The fixed voltage mode was used to slowly spin the motor while progressively larger amounts of current were applied to the motor. This approximates operating with full torque at a standstill, where the motor performs almost no mechanical work. For each current, I waited for the temperature in the motor windings and the controller to stabilize.

Using this data, I was able to roughly estimate a few parameters at these different operating points. First, in ambient air with no heat sinking or forced cooling the mj5208’s thermal conductivity is around 4 C/W. moteus’s thermal conductivity in the same environment is around 40 C/W. The thermal efficiency and effective idle thermal generation of the controller at various operating points can be seen below along with the available peak power:

PWM FrequencyPeak Power24V36V
15kHz190W94% / 0.20W92% / 0.25W
40kHz500W88% / 0.25W85% / 0.30W
50kHz625W84% / 0.30W84% / 0.35W
Thermal efficiency for moteus r4.8 driving a nearly-stationary motor

These efficiency tables can be used to roughly determine the thermal design for moteus in a setting with air cooling, no heat sink, and any motor heating dealt with independently. If you are running the default 40kHz PWM rate at 24V and are applying 5W of power to your motor, that means the total power consumed will be 5W/0.88% +0.25W=5.93W. The 0.93W of waste power dissipated in moteus will result in its temperature being approximately 0.93W* 40C/W=37C higher than ambient.

That value can be improved either by lowering the PWM frequency or input voltage to improve efficiency, or by using heatsinking and/or forced air or liquid cooling to decrease the effective thermal conductivity of the controller.

How to configure moteus

Once you know the PWM frequency you want to use, selecting it is as simple as setting the servo.pwm_rate_hz configuration value to something between 15000 and 60000.

It is important to note that the maximum power configurable value, servo.max_power_W is now defined as the power when configured at 40kHz. Internally it is scaled accordingly if the PWM rate is changed. This means you can change the PWM rate without worrying about accidentally having too large of a power limit configured.

external primary encoders for moteus

With the r4.8 release of moteus, a not-yet-announced feature was included — the ability to have an off-board primary encoder! It didn’t get announced at the time, because the connectors necessary to populate the board were not obtainable. In fact, that is still the case, but I’ve located a substitute part which works well enough, so here we go!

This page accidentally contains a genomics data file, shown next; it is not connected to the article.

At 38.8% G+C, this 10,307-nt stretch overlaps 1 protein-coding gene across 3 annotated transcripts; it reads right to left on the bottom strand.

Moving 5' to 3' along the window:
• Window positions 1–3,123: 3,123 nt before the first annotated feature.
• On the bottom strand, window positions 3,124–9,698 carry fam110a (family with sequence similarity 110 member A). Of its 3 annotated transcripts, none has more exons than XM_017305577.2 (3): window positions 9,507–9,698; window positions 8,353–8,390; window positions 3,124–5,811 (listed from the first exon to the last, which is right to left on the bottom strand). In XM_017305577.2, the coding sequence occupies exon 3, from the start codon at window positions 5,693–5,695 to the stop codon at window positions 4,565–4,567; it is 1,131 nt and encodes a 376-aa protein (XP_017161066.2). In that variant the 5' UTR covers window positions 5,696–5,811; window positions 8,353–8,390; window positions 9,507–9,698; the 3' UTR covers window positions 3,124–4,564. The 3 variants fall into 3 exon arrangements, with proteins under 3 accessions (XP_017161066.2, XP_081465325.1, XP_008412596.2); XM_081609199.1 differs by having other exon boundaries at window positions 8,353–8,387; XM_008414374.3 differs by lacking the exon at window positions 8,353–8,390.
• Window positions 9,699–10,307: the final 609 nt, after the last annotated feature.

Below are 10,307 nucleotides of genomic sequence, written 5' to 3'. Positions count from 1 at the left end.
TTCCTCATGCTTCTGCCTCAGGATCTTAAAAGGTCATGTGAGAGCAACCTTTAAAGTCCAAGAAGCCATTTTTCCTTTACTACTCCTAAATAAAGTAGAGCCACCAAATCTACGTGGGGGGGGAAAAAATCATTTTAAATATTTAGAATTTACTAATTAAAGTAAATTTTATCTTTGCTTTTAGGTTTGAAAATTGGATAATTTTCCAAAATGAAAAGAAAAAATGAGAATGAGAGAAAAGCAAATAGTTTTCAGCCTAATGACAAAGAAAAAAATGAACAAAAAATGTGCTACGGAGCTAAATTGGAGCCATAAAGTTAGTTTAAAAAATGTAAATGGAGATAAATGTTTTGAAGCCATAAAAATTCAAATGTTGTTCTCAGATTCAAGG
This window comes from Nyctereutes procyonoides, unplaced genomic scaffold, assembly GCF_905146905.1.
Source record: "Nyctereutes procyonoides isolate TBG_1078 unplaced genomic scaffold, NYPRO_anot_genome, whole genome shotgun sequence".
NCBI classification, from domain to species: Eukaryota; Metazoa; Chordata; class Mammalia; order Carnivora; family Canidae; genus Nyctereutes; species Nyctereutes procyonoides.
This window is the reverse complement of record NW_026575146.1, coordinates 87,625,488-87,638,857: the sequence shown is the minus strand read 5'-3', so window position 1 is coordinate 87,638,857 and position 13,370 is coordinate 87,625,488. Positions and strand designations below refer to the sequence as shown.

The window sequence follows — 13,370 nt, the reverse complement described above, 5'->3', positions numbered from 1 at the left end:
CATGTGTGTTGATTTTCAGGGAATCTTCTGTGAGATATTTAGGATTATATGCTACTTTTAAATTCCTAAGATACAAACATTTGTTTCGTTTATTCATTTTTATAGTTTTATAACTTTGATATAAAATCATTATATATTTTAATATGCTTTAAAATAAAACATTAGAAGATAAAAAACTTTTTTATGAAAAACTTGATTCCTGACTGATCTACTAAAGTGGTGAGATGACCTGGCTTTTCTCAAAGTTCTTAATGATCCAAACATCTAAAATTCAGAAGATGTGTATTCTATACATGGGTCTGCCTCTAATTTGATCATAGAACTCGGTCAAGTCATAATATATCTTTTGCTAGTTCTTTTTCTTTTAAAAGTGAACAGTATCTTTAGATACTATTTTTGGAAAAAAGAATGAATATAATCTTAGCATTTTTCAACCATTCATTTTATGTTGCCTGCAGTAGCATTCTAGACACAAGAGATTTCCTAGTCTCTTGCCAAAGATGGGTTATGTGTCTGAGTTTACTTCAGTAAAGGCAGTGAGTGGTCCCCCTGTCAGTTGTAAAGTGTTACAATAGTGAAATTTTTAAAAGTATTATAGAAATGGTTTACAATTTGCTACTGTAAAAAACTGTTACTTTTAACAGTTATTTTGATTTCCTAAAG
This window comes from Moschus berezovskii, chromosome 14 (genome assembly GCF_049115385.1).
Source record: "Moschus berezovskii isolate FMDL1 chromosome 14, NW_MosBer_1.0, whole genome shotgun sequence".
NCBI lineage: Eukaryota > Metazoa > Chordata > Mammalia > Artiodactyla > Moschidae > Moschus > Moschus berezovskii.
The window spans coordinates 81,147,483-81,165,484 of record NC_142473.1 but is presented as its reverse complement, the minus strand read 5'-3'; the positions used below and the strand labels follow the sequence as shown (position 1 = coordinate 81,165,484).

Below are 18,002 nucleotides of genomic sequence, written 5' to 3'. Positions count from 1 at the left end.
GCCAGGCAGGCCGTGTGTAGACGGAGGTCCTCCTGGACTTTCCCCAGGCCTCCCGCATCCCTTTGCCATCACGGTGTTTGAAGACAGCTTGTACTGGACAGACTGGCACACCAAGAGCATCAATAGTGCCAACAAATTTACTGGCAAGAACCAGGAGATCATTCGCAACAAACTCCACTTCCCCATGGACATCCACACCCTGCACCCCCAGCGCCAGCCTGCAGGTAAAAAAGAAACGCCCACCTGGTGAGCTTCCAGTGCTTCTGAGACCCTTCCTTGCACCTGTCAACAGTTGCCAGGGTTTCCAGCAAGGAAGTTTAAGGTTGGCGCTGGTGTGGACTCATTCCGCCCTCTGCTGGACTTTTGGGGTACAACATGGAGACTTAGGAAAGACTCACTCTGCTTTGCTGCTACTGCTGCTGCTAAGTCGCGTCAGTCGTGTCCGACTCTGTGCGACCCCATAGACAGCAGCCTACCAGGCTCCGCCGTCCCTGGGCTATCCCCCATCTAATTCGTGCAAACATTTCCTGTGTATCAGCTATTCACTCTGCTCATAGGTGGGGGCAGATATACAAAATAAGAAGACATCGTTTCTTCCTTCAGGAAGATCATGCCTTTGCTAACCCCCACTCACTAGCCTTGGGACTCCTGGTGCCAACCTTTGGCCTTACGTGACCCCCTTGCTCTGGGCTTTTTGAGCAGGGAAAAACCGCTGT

Theory

The moteus controller uses an absolute magnetic encoder to determine the relationship between the rotor and stator of the motor at each given instant. That allows it to produce torque in the motor at any speed, from standstill to the maximum possible speed. Until now, the only magnetic encoder that was supported is the one mounted to the backside of the board. This is largely acceptable, as moteus is intended to be used in integrated applications.

However, some users like the moteus form factor and capabilities, but don’t have room to put the entire board right next to the sense magnet. Now the pads on the back can be used for just that:

These pads contain SPI signals that can be optionally configured to enable an external primary encoder. As of now, the only encoder IC supported is the same one that is mounted on the board, the AS5047P (or anything with an identical SPI protocol).

Usage

To use this mode, you need to connect the external AS5047P IC to the pads on the back of moteus. You can do that with either connectors, or by soldering bare wires to the pads. The following connector set is in stock at Digi-Key as of 2022-03-07 and is compatible:

Additionally, Digi-Key stocks a breakout board for the AS5047P, with which slight modification can be used:

To use this, you need to position the jumper to connect the 3.3V supply as the primary source. In my example here, I pulled out the pins and soldered a bridge across it so it could fit flush against a motor.

AS5047P breakout configured for 3.3V

Finally, you need to enable the external encoder in configuration:

  • encoder.mode – Set to 1 for an external AS5047 SPI compatible encoder

At this point, the motor can be calibrated as usual.

Limitations

As moteus uses a high bit-rate for SPI (12Mhz), the allowable connection length is short, <20cm is recommended. The wires will be somewhat sensitive to interference, so the allowable length may be even shorter for environments with large amounts of EMI.

While encoders other than the AS5047 may be supported in the future, the possibilities are somewhat limited due to the way moteus samples the encoder currently.

Video

Here’s a video showing all this put together:

New machine day: A manual lathe

With the Artisan’s Asylum closed for a relocation, I’ve been without access to a manual lathe for a while. Fortunately, import mini-lathes aren’t that hard to come by!

What’s inside?
Well, look at that!

This is a Sieg C4 derivative from Little Machine Shop, which was about the largest machine I could reasonably move into my basement.

All set up

It isn’t as rigid as the Colchester at AA was, but it does have power feed and power cross feed which both work just fine. I’ve run into a few minor quality issues, and the spindle runout isn’t great, but it should do for my needs.

Here’s a draft of the first “useful” part made on it — a Dremel mandrel to hold wheels with a 1/4″ center.

Draft Dremel 1/4″ mandrel

I know, probably not the safest thing to make, but I’ll be careful, honest!